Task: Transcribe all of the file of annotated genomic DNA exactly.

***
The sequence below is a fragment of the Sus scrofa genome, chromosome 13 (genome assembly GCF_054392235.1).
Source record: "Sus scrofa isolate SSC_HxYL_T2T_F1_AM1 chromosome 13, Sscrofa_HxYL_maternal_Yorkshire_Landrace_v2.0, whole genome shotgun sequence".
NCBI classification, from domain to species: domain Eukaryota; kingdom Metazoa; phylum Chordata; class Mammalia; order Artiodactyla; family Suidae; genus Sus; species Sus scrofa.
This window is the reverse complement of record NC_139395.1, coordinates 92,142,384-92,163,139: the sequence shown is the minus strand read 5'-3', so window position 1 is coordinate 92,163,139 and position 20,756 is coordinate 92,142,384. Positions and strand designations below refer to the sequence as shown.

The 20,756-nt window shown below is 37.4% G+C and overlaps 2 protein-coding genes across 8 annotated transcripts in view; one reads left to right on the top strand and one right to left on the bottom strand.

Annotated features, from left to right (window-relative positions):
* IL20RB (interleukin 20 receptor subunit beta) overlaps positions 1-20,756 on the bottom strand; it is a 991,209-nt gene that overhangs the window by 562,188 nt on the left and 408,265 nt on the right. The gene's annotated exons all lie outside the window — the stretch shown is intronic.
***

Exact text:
The sequence below is a fragment of the Sus scrofa genome, chromosome 13 (genome assembly GCF_054392235.1).
Source record: "Sus scrofa isolate SSC_HxYL_T2T_F1_AM1 chromosome 13, Sscrofa_HxYL_maternal_Yorkshire_Landrace_v2.0, whole genome shotgun sequence".
NCBI classification, from domain to species: domain Eukaryota; kingdom Metazoa; phylum Chordata; class Mammalia; order Artiodactyla; family Suidae; genus Sus; species Sus scrofa.
This window is the reverse complement of record NC_139395.1, coordinates 92,142,384-92,163,139: the sequence shown is the minus strand read 5'-3', so window position 1 is coordinate 92,163,139 and position 20,756 is coordinate 92,142,384. Positions and strand designations below refer to the sequence as shown.

The 20,756-nt window shown below is 37.4% G+C and overlaps 2 protein-coding genes across 8 annotated transcripts in view; one reads left to right on the top strand and one right to left on the bottom strand.

Annotated features, from left to right (window-relative positions):
* IL20RB (interleukin 20 receptor subunit beta) overlaps positions 1-20,756 on the bottom strand; it is a 991,209-nt gene that overhangs the window by 562,188 nt on the left and 408,265 nt on the right. The gene's annotated exons all lie outside the window — the stretch shown is intronic.